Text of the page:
Afghan woman doing maths
A woman takes part in a math class at the Family Guidance Center women's shelter in Kabul. Afghan women suffer from the lowest literacy rate in the world, at 13 percent. Reuters

It may not be true that men are better than women in maths, but people of both sexes tend to endorse the stereotype, a new study says.

The research published in the PNAS journal observed that employers, both men and women, were biased towards hiring men for jobs requiring mathematical skills, even when test results showed an equally good performance by both the sexes.

"Women outnumber men in undergraduate enrolments, but they are much less likely than men to major in mathematics or science or to choose a profession in these fields," the paper says.

"This outcome often is attributed to the effects of negative sex-based stereotypes."

The volunteers for the study were grouped as employers and job applicants, comprising both men and women. The job seekers were required to do quick math exercises, while employers were rewarded with extra money for hiring the best candidates.

In addition, the employers were asked to take an 'Implicit association Test', which measured gender bias through word associations, according to the Huffington Post.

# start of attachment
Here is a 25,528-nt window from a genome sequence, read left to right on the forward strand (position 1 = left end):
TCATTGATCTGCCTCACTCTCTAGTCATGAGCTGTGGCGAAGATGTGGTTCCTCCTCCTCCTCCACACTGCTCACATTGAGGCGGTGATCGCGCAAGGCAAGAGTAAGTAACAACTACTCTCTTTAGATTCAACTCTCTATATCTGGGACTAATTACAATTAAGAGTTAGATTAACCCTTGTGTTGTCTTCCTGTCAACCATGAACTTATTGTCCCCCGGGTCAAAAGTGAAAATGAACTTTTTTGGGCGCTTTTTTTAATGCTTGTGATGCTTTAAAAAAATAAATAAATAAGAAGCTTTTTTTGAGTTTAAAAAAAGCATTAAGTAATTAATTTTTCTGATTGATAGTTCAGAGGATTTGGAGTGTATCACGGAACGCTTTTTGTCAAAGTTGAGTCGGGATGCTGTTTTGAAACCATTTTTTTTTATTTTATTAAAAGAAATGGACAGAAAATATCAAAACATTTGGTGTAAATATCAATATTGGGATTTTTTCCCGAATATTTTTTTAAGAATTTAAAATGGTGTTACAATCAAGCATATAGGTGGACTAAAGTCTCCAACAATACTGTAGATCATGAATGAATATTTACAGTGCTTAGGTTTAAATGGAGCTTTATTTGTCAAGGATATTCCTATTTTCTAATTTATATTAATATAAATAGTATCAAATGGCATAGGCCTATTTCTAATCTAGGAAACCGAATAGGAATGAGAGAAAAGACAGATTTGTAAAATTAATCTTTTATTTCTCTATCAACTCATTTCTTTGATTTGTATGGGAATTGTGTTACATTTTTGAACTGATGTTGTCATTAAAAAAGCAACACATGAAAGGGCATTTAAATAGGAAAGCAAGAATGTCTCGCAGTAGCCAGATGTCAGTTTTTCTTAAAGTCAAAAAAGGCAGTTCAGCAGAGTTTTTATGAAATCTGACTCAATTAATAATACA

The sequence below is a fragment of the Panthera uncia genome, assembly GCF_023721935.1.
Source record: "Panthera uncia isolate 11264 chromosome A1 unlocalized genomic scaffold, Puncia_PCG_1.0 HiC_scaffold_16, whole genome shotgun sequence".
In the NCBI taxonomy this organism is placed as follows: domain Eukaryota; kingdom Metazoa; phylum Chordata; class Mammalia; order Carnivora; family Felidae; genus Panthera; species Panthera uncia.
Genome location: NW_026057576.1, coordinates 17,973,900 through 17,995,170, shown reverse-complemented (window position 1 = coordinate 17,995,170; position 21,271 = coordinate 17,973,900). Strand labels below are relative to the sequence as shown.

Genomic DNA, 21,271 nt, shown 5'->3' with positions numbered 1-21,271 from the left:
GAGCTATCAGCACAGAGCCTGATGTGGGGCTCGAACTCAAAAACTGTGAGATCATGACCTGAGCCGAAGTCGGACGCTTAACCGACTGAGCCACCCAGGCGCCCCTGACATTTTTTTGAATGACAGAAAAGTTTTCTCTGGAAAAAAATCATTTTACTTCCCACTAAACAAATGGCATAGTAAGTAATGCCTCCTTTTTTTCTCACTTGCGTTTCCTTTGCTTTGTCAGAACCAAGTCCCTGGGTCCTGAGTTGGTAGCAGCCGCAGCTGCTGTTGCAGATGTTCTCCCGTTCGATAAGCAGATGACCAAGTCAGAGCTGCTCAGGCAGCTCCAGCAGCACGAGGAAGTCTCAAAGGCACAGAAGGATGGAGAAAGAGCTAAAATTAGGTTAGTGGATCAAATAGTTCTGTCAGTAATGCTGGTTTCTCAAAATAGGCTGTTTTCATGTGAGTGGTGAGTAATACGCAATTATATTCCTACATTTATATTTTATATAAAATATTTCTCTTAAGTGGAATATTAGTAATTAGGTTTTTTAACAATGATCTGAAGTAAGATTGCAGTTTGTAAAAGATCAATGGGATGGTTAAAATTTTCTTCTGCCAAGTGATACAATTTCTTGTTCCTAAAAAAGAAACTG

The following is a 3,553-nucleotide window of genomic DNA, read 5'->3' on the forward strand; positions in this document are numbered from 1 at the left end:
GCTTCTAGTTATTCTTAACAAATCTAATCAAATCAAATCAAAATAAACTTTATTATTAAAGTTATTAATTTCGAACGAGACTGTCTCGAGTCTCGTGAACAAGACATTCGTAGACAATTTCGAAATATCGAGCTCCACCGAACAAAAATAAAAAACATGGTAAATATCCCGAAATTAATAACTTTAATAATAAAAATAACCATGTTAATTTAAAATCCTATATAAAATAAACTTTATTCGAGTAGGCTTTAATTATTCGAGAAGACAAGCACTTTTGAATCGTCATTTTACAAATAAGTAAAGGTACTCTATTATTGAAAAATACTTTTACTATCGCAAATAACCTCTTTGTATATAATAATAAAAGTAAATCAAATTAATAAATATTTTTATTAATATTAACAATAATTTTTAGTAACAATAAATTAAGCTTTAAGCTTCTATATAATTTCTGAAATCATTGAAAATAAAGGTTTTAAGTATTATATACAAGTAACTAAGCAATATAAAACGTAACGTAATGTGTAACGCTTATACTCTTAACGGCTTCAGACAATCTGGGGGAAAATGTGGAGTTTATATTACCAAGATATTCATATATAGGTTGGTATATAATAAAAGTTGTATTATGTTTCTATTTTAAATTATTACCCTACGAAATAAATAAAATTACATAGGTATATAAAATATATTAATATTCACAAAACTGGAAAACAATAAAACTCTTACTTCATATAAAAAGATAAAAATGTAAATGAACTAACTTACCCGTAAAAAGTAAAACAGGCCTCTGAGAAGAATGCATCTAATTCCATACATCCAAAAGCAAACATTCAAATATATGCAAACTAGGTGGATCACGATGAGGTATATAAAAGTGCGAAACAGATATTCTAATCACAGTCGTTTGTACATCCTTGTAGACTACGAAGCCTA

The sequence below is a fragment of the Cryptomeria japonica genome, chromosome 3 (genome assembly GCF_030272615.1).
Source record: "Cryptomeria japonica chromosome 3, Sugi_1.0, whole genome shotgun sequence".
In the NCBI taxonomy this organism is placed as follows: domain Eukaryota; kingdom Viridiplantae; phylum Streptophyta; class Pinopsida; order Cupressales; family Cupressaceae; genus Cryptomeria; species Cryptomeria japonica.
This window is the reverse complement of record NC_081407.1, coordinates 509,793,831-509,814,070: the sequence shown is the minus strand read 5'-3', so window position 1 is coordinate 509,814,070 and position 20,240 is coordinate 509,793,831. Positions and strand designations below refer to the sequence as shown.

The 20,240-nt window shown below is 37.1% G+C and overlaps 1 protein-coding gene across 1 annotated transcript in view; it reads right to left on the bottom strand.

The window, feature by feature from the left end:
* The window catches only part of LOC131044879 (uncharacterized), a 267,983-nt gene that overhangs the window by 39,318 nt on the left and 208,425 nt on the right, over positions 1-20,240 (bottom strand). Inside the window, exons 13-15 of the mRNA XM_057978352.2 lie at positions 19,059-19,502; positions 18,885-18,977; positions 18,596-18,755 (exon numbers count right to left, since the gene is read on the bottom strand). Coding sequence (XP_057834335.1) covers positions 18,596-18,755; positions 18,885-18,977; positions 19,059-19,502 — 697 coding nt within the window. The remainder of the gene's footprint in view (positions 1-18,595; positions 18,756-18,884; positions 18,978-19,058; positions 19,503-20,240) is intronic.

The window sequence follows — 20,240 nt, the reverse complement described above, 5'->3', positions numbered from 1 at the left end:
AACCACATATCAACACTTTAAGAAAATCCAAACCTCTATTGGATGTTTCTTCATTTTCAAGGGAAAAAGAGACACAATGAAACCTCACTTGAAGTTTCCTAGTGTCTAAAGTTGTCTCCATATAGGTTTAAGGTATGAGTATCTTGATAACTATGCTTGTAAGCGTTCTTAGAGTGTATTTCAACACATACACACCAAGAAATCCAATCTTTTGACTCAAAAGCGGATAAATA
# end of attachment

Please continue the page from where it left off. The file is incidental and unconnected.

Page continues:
The study noted that men exaggerated their abilities, but on the contrary women were more modest in acknowledging their degree of competence.

Not surprisingly, the hiring team went along with the self-perceptions of the candidates in absence of any proof of test scores, and were twice as likely to choose a man over woman.

After the test scores were declared, the employers were free to change their decision regarding the candidates best-suited for the job.

However, the study found that people, both men and women, are not likely to change their minds even when presented with hard evidence of actual capabilities of the individuals.

Even when the test scores were finally revealed to the employers, lower-performing males were seen to be given preference over female candidates most of the time. Subsequent to the declaration of results, chances of discrimination still persisted by a factor of one-and-a-half.

Also, the paper suggested that those employers who came out to be more biased in the Implicit Association Test, tended not to revise their earlier decision of choosing the undeserving candidate.

"The very people who are biased against women about math, they're also less likely to believe that men boast," Luigi Zingales, the lead author told NY Times. "So they're picking up a negative stereotype of women, but not a negative stereotype of men."

"People don't even learn," he continued, "that they are equally capable."

A global study conducted on 15-year-old teens in 2008, and published in Science revealed that the gap between male and female analytical abilities was associated with gender inequalities existing in different societies.

The countries such as Sweden and Norway where gender-based cultural bias was least, both girls and boys performed equally well in the tests.

The new study led by Zingales serves to supplement the growing body of evidence that cultural prejudices may indeed be discouraging more women from pursuing careers in fields of mathematics or science.